On October 16, 2009, the Wall Street Journal reported that twelve Republican senators – apparently feeling left out of the patent reform process – wrote a letter to Senate leaders asking them to reconsider parts of the Patent Reform Act of 2009 that would be deleterious to small businesses, universities and individual inventors.
The article quotes AIPR’s board member Pat Choate as one of the critics of the patent reform bills currently making their way through Congress.
The letter was written by Sen. Sam Brownback, R-Kan., and signed by eleven other Republicans. One of the senators’ major criticisms is the provision for post-grant review of patents.
"These so-called post-grant review provisions, as currently crafted, are quite problematic," the letter says, because even a single post-grant patent review can cost a business or inventor market advantage and/or venture capital funding.
A second criticism raised by the twelve Republican senators – and other critics of the pending patent legislation – is that Congress seems to be in the back pocket of big tech, so to speak: some of the higher-ups in Obama’s administration who are supporters of the patent reform bills also happen to have ties to IBM and Microsoft.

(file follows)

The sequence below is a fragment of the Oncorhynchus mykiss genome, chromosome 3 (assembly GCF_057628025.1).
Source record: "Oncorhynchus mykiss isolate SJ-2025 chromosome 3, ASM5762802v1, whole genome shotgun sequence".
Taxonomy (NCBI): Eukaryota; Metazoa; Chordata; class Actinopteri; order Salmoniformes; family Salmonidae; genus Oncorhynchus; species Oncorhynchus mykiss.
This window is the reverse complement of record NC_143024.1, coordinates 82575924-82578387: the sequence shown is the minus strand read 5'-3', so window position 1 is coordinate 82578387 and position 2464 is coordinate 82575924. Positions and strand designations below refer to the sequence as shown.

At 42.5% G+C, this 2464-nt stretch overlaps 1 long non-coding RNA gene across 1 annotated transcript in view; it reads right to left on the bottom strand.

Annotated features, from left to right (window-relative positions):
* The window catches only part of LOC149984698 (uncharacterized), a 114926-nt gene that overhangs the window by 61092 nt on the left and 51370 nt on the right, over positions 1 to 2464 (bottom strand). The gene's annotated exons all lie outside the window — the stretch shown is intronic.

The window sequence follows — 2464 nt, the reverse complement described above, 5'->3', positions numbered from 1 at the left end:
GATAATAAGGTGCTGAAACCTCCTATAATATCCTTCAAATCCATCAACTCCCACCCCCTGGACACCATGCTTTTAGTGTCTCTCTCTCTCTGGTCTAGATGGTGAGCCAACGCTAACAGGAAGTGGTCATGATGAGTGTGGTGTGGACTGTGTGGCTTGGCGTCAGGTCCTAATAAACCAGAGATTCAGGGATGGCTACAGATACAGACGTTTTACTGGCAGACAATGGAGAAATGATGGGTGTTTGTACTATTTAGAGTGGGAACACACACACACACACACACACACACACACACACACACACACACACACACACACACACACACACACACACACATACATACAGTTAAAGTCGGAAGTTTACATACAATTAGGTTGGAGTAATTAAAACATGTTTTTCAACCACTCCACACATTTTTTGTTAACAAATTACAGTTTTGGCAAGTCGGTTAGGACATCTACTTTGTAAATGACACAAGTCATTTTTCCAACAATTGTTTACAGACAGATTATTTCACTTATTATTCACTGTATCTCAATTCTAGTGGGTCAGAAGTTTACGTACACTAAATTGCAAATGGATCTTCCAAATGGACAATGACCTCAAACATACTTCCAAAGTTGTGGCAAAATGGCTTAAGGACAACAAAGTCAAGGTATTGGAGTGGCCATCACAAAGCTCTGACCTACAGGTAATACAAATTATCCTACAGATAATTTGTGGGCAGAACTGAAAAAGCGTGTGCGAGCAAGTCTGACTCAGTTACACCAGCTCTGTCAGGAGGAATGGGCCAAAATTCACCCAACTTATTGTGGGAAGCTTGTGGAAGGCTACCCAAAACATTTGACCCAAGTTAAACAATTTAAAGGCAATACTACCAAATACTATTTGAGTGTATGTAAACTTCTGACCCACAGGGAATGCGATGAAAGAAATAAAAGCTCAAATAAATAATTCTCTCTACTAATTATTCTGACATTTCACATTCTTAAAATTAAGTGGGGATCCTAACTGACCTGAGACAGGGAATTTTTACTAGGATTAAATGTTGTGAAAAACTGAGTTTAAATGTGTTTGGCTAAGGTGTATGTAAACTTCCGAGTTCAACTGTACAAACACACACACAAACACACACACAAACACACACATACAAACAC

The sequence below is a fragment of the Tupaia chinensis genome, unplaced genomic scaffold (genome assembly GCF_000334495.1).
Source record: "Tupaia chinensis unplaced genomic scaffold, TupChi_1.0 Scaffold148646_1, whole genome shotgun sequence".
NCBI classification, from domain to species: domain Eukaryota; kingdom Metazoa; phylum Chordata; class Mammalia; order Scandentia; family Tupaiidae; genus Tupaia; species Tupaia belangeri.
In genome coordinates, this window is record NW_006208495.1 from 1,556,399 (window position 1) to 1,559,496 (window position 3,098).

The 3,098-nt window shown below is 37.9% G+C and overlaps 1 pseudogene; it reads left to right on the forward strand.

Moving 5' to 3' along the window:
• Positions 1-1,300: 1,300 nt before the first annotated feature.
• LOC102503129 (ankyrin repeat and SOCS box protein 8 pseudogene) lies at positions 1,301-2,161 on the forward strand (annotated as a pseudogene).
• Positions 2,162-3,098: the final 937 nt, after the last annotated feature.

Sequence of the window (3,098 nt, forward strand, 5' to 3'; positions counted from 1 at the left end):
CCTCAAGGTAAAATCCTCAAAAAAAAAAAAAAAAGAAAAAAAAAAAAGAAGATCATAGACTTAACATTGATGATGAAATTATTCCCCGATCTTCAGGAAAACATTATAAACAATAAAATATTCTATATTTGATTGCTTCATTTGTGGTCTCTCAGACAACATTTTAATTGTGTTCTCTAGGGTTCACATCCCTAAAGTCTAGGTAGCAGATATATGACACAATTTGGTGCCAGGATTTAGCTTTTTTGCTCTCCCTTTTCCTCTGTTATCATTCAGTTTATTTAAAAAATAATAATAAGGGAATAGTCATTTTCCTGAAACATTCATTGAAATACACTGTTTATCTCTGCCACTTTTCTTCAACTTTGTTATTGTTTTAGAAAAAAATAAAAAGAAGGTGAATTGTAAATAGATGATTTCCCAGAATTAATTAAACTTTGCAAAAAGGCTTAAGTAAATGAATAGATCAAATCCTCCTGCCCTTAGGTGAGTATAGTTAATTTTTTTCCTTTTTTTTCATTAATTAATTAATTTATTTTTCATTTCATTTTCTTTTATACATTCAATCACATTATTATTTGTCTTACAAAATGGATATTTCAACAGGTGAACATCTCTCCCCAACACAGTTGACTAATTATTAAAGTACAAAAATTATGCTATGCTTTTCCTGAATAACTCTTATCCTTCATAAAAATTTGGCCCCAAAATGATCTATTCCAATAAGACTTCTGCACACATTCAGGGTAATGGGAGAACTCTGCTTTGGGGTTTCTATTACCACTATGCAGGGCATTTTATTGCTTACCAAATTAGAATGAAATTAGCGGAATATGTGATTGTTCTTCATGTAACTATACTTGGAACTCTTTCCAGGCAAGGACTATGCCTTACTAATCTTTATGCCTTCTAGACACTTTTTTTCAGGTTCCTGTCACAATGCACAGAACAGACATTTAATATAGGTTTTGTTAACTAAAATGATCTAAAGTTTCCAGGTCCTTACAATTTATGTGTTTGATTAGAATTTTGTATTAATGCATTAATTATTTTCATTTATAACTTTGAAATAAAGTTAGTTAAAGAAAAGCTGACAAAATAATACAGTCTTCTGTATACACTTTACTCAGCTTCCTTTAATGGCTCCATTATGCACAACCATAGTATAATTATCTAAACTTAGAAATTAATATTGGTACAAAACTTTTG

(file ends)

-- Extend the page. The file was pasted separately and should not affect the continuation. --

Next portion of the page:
For example, David Kappos, the Director of the US Patent and Trademark Office, was the General Counsel of IBM’s IP department for years until his appointment at the helm of the USPTO. The WSJ piece reports that “Marc Berejka, a senior official handling intellectual property matters, worked for Microsoft for the 12 years leading up to his July 2009 hiring, including eight years as a lobbyist for the company.”
And Commerce Secretary Gary Locke received $96,000 in campaign donations from Microsoft employees while running for re-election as Washington state governor in 2000 – and also owned “between $100,000 and $250,000 of Microsoft stock until divesting it on June 22 as a condition of his appointment,” as reported by the WSJ.
“Patent policy is suddenly being run by advocates for Microsoft and IBM,” commented Pat Choate, an economist and AIPR board member who was quoted in the WSJ article.
Though some other patent reform critics such as Brian Pomper, executive director of Innovation Alliance, feel that the government is working on patent reform “in good faith,” these big-business ties are nonetheless troubling because the stakes are so high for inventors, small companies and academics who rely on a strong patent system to protect their hard-earned intellectual property.
To read the full text of the article, “Senators, Inventors Criticize Patent Bill Favored by Tech Cos.,” on the Wall Street Journal website, click here (subscription required).